(With comments on the recent BBC production “Years and Years”)
By Peter Corney (Dec. 2019)

Once you step outside the idea of objective truth and natural law and say there is no ultimate or absolute moral standard or universal good you have “stepped into the void”
You join Nietzsche and his tribe who believe that humans are just the “Will to power” and have no inherent or created sensibility to ‘the good.’ If you also reduce the explanation of all statements of value about the natural world to just the expressions of personal feelings you step into the murky world of subjectivism, which is also a step into the void. Lewis’s essay “The Abolition of Man” from which the quotation is taken is a brilliant explanation of this process.
The current popular reporting of the Royal Commission into the behaviour of the Banks and financial institutions in Australia is a fascinating insight into how confused our present society is about the matter of ultimate moral standards and the chasm developing between ordinary people and what prevails in some parts of our tertiary education system.
The words “corrupt”, “corruption” and “attitudes of venal self- interest” appear regularly in describing the behaviour of these institutions and the people who run them. This is very discouraging for ordinary Australians who have trusted these bodies. But at another level it is very encouraging for it reveals that there is still a residual belief in our culture of a doctrine of absolute moral values and in the classical virtues – the practice in ordinary everyday life of pursuing the truth, honesty and the common good.

It is also encouraging for it is evidence that the Judeo/Christian heritage and values that lie behind Western culture has not been entirely lost or abandoned. This is remarkable given the influence of a coterie of tenured academics in the Arts faculties of some of our universities who have been working assiduously now for years on reconstructing the world view of a generation of tertiary students. Their goal is to create a radical scepticism about universal values and virtues and to promote moral and cultural relativism and a shallow doctrine of “social constructivism”. This puts forward the idea that all social norms and values are relative and merely social constructs created by the prevailing holders of power to control others and are open to change as we see fit. This is a reminted version of the old extreme left “ideology of oppression” with a dash of Post Modern deconstruction and hyper individualism, flavoured with identity politics. It makes a bad ethical cocktail!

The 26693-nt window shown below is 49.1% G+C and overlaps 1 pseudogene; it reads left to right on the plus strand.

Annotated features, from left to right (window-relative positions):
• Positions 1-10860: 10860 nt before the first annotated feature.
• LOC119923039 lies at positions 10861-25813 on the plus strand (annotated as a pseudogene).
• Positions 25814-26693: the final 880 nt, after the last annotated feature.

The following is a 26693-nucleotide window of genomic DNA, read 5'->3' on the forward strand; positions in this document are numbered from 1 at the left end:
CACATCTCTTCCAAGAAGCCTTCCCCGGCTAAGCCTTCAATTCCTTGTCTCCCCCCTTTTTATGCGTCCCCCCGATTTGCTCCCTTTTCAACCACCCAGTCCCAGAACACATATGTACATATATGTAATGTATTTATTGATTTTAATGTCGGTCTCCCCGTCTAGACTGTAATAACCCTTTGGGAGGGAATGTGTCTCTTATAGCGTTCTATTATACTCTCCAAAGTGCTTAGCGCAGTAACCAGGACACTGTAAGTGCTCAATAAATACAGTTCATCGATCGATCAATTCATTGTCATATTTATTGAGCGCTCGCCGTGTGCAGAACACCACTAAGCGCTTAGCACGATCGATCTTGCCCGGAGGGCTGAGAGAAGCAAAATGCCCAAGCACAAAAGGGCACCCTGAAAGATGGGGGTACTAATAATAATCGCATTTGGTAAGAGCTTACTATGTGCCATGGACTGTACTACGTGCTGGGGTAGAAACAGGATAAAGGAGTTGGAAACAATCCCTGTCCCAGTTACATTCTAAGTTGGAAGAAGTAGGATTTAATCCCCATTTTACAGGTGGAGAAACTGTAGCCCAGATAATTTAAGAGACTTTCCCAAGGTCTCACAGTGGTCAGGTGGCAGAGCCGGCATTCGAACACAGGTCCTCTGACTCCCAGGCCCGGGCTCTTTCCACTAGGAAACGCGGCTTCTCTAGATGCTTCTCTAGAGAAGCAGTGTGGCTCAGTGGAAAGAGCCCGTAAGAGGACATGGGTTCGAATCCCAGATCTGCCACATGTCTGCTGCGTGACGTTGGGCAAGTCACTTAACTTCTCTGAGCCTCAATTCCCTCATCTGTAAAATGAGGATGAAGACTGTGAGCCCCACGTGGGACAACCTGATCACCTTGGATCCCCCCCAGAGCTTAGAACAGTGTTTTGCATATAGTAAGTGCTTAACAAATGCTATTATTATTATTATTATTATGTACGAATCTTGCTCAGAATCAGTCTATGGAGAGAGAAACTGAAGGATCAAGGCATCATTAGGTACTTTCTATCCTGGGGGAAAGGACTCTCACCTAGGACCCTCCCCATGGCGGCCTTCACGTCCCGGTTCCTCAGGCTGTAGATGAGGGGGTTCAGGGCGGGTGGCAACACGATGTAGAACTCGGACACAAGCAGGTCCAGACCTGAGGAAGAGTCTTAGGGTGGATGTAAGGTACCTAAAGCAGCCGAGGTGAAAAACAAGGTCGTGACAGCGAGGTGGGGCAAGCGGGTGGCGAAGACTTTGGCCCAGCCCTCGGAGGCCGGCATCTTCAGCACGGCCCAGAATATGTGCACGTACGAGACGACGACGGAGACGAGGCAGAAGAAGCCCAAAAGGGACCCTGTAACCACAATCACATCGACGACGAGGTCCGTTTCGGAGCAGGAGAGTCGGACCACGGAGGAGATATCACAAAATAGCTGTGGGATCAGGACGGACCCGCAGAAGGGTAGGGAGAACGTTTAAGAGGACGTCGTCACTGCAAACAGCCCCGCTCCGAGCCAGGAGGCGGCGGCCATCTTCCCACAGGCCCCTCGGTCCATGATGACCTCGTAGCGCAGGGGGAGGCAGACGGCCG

The irony is that when these same people are duded by financial institutions, corporations and rogue government officials who steal from us, they are quick to call out such behaviour as corrupt, immoral and requiring just punishment! We might well ask – ‘But on what absolute moral basis, what universal values is this judgement made?’ To quote C S Lewis again, requiring from people integrity and absolute moral values when you have called them all into question and spent years promoting self-interest is “like castrating the gelding and then bidding it be fruitful!”

Nietzsche was at least consistent in describing human natures essence as “the will to power” His prophecy of the end result of our rejection of transcendent reality and values is a chilling vision of Western culture’s future, and remember this was written at the beginning of Modernity’s reign in the late 19th C. The “death of God” in the Western mind will, he predicted, be like leaving the stability of the land and launching out on an uncertain and restless sea. He wrote “We have left the land and embarked …… we have burned our bridges behind us – indeed we have gone further and we have destroyed the land behind us …. Woe then when you feel homesick for the land……there is no longer any land.” The storms on this restless sea are now beginning to engulf us.

Watching the recent dystopian and satirical BBC television production “Years and Years”, written and produced by Russell T Davies, that predicts the future of Western culture and our politics was both an amusing but depressing experience. But as the elderly grandmother of the family says; “Well we are responsible for all this!”
The recent election results in the UK, Australia, Europe and North America show that perhaps the majority of the electorate are beginning to wake up and react to this cultural confusion and destruction.

* C S Lewis “The Abolition of Man” page 45 Pub. Geoffrey Bless 1965
* Nietzche – See “Beyond Good and Evil” S36, also his essay “The Antichrist” for a succinct summery of his radical idea of the good as the will to power found in “Twilight of the idols” page 95-96 Pub. Woodsworth Classics 2007, and “The Gay Science” Vintage Books 1974 page 124.]